In the wake of similar stories out of Duluth, Iowa, and Tufts, we note that another female coach has been terminated this year, this time by the University of Delaware.
Softball coach Jaime Wohlbach was reportedly fired abruptly on Monday afternoon, in the middle of her season. According to Wolhbach, she was told at the time that she "ran a hostile environment" for her players, which she disputes and points out that she had not received any indication from her supervisor that players had complained or were unhappy.
Considering public comments Wohlbach has since made, it appears that an alternative possible explanation for her termination is that it is the culmination of an ongoing conflict with her supervisor, associate athletic director Joe Shirley, whom Wolhbach accuses of micromanaging her team and giving her an unwarranted poor performance evaluation. Given that Wohlbach apparently reported him to human resources for "bullying," it seems possible that her termination is retaliation for her complaint.
It remains to be seen whether Wohlbach will take any legal action invoking Title IX. It is certainly possible that the "bullying" she complained of targeted her because she is a woman and/or because she coaches a woman's team. Additionally, if the university had actually received complaints about the coach's "hostility" towards her players, the fact that its response to those complaints was to immediately terminate the coach could reflect a sexist double standard, if it is the case that Delaware would have permit male coaches with more leeway in that situation, such as an opportunity to address or explain the complaints.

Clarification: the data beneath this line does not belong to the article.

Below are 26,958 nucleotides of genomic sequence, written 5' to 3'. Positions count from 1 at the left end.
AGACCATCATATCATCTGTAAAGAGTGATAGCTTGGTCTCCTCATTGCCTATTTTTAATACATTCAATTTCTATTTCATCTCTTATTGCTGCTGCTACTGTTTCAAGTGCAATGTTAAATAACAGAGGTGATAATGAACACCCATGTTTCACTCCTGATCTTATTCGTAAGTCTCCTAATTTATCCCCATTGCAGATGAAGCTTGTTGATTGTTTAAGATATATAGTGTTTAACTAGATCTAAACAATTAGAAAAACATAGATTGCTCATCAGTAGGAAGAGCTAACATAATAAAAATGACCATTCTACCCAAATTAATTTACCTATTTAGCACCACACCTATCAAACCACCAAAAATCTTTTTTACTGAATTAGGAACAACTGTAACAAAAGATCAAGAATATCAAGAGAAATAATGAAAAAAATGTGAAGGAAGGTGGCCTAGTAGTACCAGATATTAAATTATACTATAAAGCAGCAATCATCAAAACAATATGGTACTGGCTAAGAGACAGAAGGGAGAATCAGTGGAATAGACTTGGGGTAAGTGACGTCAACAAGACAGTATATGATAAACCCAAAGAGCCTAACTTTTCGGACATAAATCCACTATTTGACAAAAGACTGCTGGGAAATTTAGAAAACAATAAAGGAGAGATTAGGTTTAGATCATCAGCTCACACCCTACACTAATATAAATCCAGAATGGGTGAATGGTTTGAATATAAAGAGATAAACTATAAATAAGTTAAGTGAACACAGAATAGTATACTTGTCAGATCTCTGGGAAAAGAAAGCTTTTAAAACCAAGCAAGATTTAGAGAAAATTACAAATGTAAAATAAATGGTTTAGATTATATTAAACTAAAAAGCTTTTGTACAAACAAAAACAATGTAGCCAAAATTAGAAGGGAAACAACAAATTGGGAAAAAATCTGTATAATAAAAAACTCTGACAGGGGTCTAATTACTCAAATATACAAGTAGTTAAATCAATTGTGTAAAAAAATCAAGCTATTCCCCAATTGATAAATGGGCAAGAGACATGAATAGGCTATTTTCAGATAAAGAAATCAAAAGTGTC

The Title IX angle is speculation on my part. But since we have seen other examples of similar bias against women coaches, including the very recent examples noted above, it is not far fetched to consider the possibility of sexism underlying this case as well.